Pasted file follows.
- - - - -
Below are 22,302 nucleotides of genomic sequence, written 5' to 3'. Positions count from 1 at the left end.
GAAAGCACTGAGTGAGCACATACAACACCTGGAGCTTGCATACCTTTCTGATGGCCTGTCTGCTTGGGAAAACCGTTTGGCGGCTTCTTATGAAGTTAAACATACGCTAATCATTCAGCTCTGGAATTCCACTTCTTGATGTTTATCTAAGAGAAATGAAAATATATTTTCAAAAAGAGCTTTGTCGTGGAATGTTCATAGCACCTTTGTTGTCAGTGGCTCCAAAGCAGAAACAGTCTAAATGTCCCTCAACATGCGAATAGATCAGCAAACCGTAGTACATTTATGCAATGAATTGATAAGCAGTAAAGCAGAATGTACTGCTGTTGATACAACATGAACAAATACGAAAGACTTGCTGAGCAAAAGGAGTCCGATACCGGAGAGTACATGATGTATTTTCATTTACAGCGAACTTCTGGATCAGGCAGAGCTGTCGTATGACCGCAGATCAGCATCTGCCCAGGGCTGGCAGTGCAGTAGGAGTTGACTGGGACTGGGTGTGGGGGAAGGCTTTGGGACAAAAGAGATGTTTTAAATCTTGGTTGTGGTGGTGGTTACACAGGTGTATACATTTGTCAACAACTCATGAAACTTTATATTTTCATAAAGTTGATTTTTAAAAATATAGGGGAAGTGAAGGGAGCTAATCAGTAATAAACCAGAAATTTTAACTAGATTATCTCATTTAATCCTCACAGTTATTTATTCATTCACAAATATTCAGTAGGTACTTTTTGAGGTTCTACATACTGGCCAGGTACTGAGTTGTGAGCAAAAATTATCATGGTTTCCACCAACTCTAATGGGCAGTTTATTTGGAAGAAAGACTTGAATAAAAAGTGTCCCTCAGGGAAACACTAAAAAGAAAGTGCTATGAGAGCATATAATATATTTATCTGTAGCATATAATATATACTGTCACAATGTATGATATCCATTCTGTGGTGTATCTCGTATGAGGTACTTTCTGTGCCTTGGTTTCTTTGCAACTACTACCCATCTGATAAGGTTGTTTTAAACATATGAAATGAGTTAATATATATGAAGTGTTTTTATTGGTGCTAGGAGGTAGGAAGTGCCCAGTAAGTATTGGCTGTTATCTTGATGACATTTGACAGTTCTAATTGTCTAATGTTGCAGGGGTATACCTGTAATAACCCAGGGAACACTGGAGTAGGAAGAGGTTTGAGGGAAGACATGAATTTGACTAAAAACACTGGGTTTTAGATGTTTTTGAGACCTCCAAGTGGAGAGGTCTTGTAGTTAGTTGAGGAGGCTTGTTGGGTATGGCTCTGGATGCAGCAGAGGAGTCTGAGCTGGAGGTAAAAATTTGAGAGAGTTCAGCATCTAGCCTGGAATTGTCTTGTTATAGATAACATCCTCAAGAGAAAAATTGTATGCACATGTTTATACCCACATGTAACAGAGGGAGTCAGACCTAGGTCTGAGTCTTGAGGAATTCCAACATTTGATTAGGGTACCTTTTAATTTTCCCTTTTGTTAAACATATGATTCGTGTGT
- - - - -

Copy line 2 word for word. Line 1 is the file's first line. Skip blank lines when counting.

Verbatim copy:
GAAAGCACTGAGTGAGCACATACAACACCTGGAGCTTGCATACCTTTCTGATGGCCTGTCTGCTTGGGAAAACCGTTTGGCGGCTTCTTATGAAGTTAAACATACGCTAATCATTCAGCTCTGGAATTCCACTTCTTGATGTTTATCTAAGAGAAATGAAAATATATTTTCAAAAAGAGCTTTGTCGTGGAATGTTCATAGCACCTTTGTTGTCAGTGGCTCCAAAGCAGAAACAGTCTAAATGTCCCTCAACATGCGAATAGATCAGCAAACCGTAGTACATTTATGCAATGAATTGATAAGCAGTAAAGCAGAATGTACTGCTGTTGATACAACATGAACAAATACGAAAGACTTGCTGAGCAAAAGGAGTCCGATACCGGAGAGTACATGATGTATTTTCATTTACAGCGAACTTCTGGATCAGGCAGAGCTGTCGTATGACCGCAGATCAGCATCTGCCCAGGGCTGGCAGTGCAGTAGGAGTTGACTGGGACTGGGTGTGGGGGAAGGCTTTGGGACAAAAGAGATGTTTTAAATCTTGGTTGTGGTGGTGGTTACACAGGTGTATACATTTGTCAACAACTCATGAAACTTTATATTTTCATAAAGTTGATTTTTAAAAATATAGGGGAAGTGAAGGGAGCTAATCAGTAATAAACCAGAAATTTTAACTAGATTATCTCATTTAATCCTCACAGTTATTTATTCATTCACAAATATTCAGTAGGTACTTTTTGAGGTTCTACATACTGGCCAGGTACTGAGTTGTGAGCAAAAATTATCATGGTTTCCACCAACTCTAATGGGCAGTTTATTTGGAAGAAAGACTTGAATAAAAAGTGTCCCTCAGGGAAACACTAAAAAGAAAGTGCTATGAGAGCATATAATATATTTATCTGTAGCATATAATATATACTGTCACAATGTATGATATCCATTCTGTGGTGTATCTCGTATGAGGTACTTTCTGTGCCTTGGTTTCTTTGCAACTACTACCCATCTGATAAGGTTGTTTTAAACATATGAAATGAGTTAATATATATGAAGTGTTTTTATTGGTGCTAGGAGGTAGGAAGTGCCCAGTAAGTATTGGCTGTTATCTTGATGACATTTGACAGTTCTAATTGTCTAATGTTGCAGGGGTATACCTGTAATAACCCAGGGAACACTGGAGTAGGAAGAGGTTTGAGGGAAGACATGAATTTGACTAAAAACACTGGGTTTTAGATGTTTTTGAGACCTCCAAGTGGAGAGGTCTTGTAGTTAGTTGAGGAGGCTTGTTGGGTATGGCTCTGGATGCAGCAGAGGAGTCTGAGCTGGAGGTAAAAATTTGAGAGAGTTCAGCATCTAGCCTGGAATTGTCTTGTTATAGATAACATCCTCAAGAGAAAAATTGTATGCACATGTTTATACCCACATGTAACAGAGGGAGTCAGACCTAGGTCTGAGTCTTGAGGAATTCCAACATTTGATTAGGGTACCTTTTAATTTTCCCTTTTGTTAAACATATGATTCGTGTGT